The Wallace Collection

The Wallace Collection, A Family Collection, A National Museum, An International Treasure House
  • Sword
  • Unknown Artist / Maker
  • 19th century
  • Iron, steel, gold, bronze and silver, chiselled
  • Length: 80.6 cm
    Width: 4.7 cm
    Weight: 1.17 kg
  • Incised mark: C-scrolls
  • A498
  • European Armoury III
Images & Media
Further Reading
  • Arming sword, modern in the style of the Italian Renaissance. The pommel is flat and shield-shaped in form, chiselled with Renaissance decoration enclosing an oval cartouche on either side of Justice and Fortitude in relief on a gilt ground; shaped grip chiselled en suite in low relief and enriched with punched spots (pointillé) filled in silver and gold; crossguard curving towards the blade, decorated with masks, in the middle with garlands, and on the back with scale ornament; double-edged blade, with a single fuller (except at the forte, where there are three), pierced, incised with C-scrolls.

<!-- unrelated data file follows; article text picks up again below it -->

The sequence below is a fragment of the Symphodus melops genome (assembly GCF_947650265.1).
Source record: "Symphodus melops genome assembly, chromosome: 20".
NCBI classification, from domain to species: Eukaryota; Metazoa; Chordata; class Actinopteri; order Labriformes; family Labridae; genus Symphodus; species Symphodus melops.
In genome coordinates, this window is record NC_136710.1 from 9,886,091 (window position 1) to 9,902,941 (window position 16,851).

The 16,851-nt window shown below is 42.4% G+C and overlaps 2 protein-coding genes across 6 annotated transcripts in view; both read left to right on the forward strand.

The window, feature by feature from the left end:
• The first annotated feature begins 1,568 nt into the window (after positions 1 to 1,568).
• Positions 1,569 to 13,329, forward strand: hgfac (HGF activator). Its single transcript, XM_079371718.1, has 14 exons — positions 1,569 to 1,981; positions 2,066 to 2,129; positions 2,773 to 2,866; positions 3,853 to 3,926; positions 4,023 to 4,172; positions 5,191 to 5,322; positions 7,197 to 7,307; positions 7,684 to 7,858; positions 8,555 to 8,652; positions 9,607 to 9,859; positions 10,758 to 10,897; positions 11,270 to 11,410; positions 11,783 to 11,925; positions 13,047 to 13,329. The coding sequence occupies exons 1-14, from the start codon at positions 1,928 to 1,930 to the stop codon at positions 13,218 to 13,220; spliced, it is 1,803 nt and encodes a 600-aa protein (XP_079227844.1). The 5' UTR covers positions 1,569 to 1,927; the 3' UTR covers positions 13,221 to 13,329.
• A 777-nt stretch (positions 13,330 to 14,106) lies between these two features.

The form of this object is that of a rich Italian parade sword of the High Renaissance. The blade has been deeply pitted and, at one time, over-cleaned; the surface is now a dull laden colour suggesting the use of acid.

    There is a cinquedea in the Musée de Cluny, Paris (Edouard de Beaumont Bequest), with a hilt of similar design; another is in the Louvre (Laking, figs. 655, 654). Compare also the beautiful sword of Cesare Borgia, which is preserved in the family of the Duke of Sermoneta (Prince Caetani); its scabbard of cuir bouilli is in the Victoria and Albert Museum (no. 101, 1869). It is reproduced by de Beaumont (Fleur des Belles Epées), and in Laking, II, figs. 648-9, C. Blair, ‘Cesare Borgia's sword-scabbard’, Victoria and Albert Museum Bulletin, II, pp. 125-36. There is another in the Lazaro-Galdiano Museum in Madrid, the hilt of which is open to doubt.